I like to cook. I don’t get to really cook very often these days, but when I do I like to try new things.
I have a cook book called ‘Quick and Easy’ by Stephen Knowlden. The thing that it weird about it is half the recipes are quick and easy and half are not. I mean, any recipe that calls for saffron does not fall in the easy category in my book and when the prep time on a recipe is 6 1/4 hours, I don’t call that quick (to be fair that does include a marinate time, but when a book is named ‘Quick and Easy’ one doesn’t expect to find a recipe like that inside).
Those things aside, I really like the cook book. The layout is great. It has a picture of each dish, nutritional information, and difficulty, prep and cook time for every recipe. The recipes are wonderful. The dishes are either unusual or twists on a classic. We really like that in our family, we are adventurous gastronomicaly.
Funny story. I was at the farmers market, where I try to buy most, if not all, of our produce. Somehow I managed to wind up with two bags of tomatoes. I’m not sure if it was because of the little children helpers I had with me or if some poor soul got home without their tomatoes, but I checked my receipt and I paid for both so I kept them. I knew I wasn’t going to use them up in time in salad and sandwiches so I decided I would try a soup recipe I’d not made before. I pulled out my Quick and Easy book and made the ‘The Tomato and Pasta Soup’.
4Tbt unsalted butter
1 large onion, chopped
2 1/2 cups vegetable stock
2 lb italian plum tomatoes, skinned and roughly chopped
pinch of baking soda
8 oz dried fusilli
1 Tbsp sugar
2/3 cup heavy cream
salt and pepper
fresh basil leaves to garnish
Melt the butter in a large pan. Add the onion and fry for 3 minutes, stirring. Add 1 1/3 cups vegetable stock to the pan, with the chopped tomatoes and baking soda. Bring the soup to a boil. Reduce the heat and simmer for 20 minutes.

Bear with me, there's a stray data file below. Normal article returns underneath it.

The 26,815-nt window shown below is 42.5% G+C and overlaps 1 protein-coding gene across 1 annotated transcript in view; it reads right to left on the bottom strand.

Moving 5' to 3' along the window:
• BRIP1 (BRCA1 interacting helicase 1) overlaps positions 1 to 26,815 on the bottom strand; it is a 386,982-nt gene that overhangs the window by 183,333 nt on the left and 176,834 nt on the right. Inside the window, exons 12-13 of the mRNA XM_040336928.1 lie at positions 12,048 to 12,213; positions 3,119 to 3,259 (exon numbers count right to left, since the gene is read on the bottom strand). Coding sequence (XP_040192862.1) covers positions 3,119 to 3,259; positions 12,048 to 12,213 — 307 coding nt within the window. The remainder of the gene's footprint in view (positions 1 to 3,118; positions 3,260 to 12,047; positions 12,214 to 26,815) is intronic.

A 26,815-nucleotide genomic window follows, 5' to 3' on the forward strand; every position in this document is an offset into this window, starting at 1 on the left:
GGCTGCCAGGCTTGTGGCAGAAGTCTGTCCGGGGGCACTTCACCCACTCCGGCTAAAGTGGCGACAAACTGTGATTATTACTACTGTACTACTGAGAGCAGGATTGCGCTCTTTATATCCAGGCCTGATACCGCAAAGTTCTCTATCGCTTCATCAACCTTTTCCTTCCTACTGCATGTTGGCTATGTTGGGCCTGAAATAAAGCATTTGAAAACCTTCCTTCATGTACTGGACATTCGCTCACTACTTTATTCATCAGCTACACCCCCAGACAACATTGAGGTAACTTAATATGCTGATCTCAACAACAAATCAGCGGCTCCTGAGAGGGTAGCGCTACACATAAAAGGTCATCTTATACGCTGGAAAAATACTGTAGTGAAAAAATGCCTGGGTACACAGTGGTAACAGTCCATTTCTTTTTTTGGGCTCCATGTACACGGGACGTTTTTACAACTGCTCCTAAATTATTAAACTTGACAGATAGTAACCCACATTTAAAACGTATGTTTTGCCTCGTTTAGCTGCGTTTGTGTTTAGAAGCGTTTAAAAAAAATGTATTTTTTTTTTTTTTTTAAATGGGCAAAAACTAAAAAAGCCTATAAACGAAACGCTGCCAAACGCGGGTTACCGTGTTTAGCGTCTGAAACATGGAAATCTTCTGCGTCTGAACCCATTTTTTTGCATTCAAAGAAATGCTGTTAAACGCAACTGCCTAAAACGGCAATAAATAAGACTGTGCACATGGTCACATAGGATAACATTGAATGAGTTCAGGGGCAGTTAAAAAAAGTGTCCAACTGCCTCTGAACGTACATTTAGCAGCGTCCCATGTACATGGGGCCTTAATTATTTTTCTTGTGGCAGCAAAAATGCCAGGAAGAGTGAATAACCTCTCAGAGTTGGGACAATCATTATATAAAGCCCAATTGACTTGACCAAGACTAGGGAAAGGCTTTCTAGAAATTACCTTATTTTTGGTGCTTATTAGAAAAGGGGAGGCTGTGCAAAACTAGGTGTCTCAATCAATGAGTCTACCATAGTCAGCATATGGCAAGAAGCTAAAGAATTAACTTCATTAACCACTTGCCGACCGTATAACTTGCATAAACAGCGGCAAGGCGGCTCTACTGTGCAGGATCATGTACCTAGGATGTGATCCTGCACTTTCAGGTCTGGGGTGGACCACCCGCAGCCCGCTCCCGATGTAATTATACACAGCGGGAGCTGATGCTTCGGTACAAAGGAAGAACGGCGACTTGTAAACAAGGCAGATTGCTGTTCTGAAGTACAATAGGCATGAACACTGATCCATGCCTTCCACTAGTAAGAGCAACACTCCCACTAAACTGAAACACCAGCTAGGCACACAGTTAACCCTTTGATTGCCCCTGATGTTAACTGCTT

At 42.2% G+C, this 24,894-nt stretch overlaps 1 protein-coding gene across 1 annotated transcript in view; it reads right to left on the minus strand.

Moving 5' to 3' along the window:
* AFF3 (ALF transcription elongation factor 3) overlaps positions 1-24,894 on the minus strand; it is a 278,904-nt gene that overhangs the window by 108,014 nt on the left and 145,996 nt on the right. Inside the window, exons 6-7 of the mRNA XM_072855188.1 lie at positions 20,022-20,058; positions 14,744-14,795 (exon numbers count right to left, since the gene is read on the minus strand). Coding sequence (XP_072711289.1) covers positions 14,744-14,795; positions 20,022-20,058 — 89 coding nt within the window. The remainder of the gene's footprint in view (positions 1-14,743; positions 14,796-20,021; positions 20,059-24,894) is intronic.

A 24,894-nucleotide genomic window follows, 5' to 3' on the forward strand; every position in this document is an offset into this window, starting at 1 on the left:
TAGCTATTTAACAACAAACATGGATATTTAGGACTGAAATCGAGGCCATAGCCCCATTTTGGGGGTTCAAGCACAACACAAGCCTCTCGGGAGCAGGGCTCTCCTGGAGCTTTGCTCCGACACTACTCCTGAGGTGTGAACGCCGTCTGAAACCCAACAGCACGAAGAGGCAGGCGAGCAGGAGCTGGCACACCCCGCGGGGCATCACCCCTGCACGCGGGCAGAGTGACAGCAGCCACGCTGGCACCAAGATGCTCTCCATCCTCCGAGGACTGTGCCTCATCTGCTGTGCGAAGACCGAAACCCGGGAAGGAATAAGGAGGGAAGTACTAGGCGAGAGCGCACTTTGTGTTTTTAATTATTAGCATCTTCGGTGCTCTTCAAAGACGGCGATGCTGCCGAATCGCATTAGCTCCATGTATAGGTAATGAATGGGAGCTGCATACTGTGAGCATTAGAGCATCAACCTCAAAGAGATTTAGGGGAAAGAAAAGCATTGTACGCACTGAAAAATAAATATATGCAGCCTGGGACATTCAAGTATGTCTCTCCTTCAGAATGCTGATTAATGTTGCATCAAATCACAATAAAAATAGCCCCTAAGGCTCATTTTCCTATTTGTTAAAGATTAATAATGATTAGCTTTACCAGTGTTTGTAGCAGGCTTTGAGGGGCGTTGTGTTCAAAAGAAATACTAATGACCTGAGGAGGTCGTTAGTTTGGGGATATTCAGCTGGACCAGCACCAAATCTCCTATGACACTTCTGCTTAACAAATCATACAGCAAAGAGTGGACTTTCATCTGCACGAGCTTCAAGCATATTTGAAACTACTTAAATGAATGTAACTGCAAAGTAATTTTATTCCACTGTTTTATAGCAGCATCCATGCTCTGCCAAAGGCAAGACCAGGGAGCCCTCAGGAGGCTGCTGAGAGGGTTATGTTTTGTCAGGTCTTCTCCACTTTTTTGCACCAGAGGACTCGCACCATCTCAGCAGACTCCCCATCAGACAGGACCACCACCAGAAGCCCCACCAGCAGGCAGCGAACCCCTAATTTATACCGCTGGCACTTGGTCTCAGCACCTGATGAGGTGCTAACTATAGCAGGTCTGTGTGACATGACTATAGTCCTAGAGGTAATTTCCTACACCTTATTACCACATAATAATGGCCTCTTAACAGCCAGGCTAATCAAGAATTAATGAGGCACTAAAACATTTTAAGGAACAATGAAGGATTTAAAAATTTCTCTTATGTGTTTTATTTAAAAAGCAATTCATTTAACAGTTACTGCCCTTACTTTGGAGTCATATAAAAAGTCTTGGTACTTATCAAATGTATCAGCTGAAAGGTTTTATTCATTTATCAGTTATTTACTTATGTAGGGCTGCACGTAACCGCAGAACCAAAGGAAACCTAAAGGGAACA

Remove the pan from the head and set aside to cool. Puree the soup and pour through a fine strainer back into the saucepan.
Add the remaining vegetable stock and the fusilli to the pan, then season to taste with salt and pepper.
Add the sugar to the pan and bring to a boil. Reduce the heat and simmer for about 15 minutes.
Swirl the heavy cream around the surface of the soup and garnish with fresh basil leaves. Serve immediately.
So, I boiled water and skinned the tomatoes, I chopped them and chopped the onion. I weighed the fusilli and started the butter melting in a large pot. I added the onion and went to go get the vegetable stock and realized that we were out. We had chicken stock and beef broth but no vegetable. It was eight o’clock at night and the onions were going and I needed to get the stock. So I said “whatever” and grabbed the chicken stock. Best mistake ever. The chicken stock added a fullness and a richness to the tomato soup that was just divine! It was so rich that I left the heavy cream out (which really helped the calorie content!)
The first time I made this the quantity of pasta was too much. It was more like a pasta and sauce, but it was so great we didn’t care. The second time I doubled the soup and left the pasta at the same amount. One thing that the recipe doesn’t specify is that you use that second cooking time to cook the pasta. The second time I made it I boiled the pasta separately and then added the right amount at the end, not wanting to overwhelm the soup with pasta. The pasta wasn’t nearly as good without the soup flavor cooked into it. I’ve tried it with and without the heavy cream; frankly I think with the chicken stock it doesn’t need it, but if you make it with the veggie, it probably would be perfect.
I hope the next time you have a hankering for tomato soup you give this recipe a try. Let me know if you do.